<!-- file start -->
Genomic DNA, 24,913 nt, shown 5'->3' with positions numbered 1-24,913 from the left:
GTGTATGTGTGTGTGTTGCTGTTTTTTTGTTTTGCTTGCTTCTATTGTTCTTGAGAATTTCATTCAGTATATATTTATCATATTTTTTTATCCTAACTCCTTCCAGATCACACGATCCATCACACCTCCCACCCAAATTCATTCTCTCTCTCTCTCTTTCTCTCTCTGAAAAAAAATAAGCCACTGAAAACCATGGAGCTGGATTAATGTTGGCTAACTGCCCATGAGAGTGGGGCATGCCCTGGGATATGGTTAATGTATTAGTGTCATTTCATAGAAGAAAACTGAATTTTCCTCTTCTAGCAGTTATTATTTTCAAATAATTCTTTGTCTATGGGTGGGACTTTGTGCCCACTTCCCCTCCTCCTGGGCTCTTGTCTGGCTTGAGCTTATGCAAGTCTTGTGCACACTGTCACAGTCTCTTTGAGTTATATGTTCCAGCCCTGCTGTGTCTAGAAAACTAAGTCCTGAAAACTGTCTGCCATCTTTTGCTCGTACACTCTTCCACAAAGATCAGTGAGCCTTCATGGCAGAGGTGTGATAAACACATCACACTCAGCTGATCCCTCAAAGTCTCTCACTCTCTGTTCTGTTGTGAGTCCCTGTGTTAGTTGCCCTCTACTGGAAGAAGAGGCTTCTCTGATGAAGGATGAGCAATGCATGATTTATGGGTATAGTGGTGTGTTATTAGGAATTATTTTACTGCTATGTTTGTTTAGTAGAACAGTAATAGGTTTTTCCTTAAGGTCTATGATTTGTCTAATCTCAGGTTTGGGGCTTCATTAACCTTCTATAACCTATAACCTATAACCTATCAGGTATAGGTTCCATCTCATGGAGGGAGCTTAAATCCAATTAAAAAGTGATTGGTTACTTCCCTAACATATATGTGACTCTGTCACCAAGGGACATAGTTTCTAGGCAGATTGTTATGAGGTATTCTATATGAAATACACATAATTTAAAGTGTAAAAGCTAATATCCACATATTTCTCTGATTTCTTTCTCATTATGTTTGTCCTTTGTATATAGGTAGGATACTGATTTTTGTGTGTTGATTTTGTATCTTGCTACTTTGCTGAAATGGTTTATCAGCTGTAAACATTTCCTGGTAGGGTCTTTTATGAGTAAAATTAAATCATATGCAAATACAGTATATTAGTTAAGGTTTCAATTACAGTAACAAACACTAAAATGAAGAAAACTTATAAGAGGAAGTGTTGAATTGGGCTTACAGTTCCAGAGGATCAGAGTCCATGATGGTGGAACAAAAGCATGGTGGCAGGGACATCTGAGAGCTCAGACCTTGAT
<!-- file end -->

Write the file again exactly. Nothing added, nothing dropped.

Genomic DNA, 24,913 nt, shown 5'->3' with positions numbered 1-24,913 from the left:
GTGTATGTGTGTGTGTTGCTGTTTTTTTGTTTTGCTTGCTTCTATTGTTCTTGAGAATTTCATTCAGTATATATTTATCATATTTTTTTATCCTAACTCCTTCCAGATCACACGATCCATCACACCTCCCACCCAAATTCATTCTCTCTCTCTCTCTTTCTCTCTCTGAAAAAAAATAAGCCACTGAAAACCATGGAGCTGGATTAATGTTGGCTAACTGCCCATGAGAGTGGGGCATGCCCTGGGATATGGTTAATGTATTAGTGTCATTTCATAGAAGAAAACTGAATTTTCCTCTTCTAGCAGTTATTATTTTCAAATAATTCTTTGTCTATGGGTGGGACTTTGTGCCCACTTCCCCTCCTCCTGGGCTCTTGTCTGGCTTGAGCTTATGCAAGTCTTGTGCACACTGTCACAGTCTCTTTGAGTTATATGTTCCAGCCCTGCTGTGTCTAGAAAACTAAGTCCTGAAAACTGTCTGCCATCTTTTGCTCGTACACTCTTCCACAAAGATCAGTGAGCCTTCATGGCAGAGGTGTGATAAACACATCACACTCAGCTGATCCCTCAAAGTCTCTCACTCTCTGTTCTGTTGTGAGTCCCTGTGTTAGTTGCCCTCTACTGGAAGAAGAGGCTTCTCTGATGAAGGATGAGCAATGCATGATTTATGGGTATAGTGGTGTGTTATTAGGAATTATTTTACTGCTATGTTTGTTTAGTAGAACAGTAATAGGTTTTTCCTTAAGGTCTATGATTTGTCTAATCTCAGGTTTGGGGCTTCATTAACCTTCTATAACCTATAACCTATAACCTATCAGGTATAGGTTCCATCTCATGGAGGGAGCTTAAATCCAATTAAAAAGTGATTGGTTACTTCCCTAACATATATGTGACTCTGTCACCAAGGGACATAGTTTCTAGGCAGATTGTTATGAGGTATTCTATATGAAATACACATAATTTAAAGTGTAAAAGCTAATATCCACATATTTCTCTGATTTCTTTCTCATTATGTTTGTCCTTTGTATATAGGTAGGATACTGATTTTTGTGTGTTGATTTTGTATCTTGCTACTTTGCTGAAATGGTTTATCAGCTGTAAACATTTCCTGGTAGGGTCTTTTATGAGTAAAATTAAATCATATGCAAATACAGTATATTAGTTAAGGTTTCAATTACAGTAACAAACACTAAAATGAAGAAAACTTATAAGAGGAAGTGTTGAATTGGGCTTACAGTTCCAGAGGATCAGAGTCCATGATGGTGGAACAAAAGCATGGTGGCAGGGACATCTGAGAGCTCAGACCTTGAT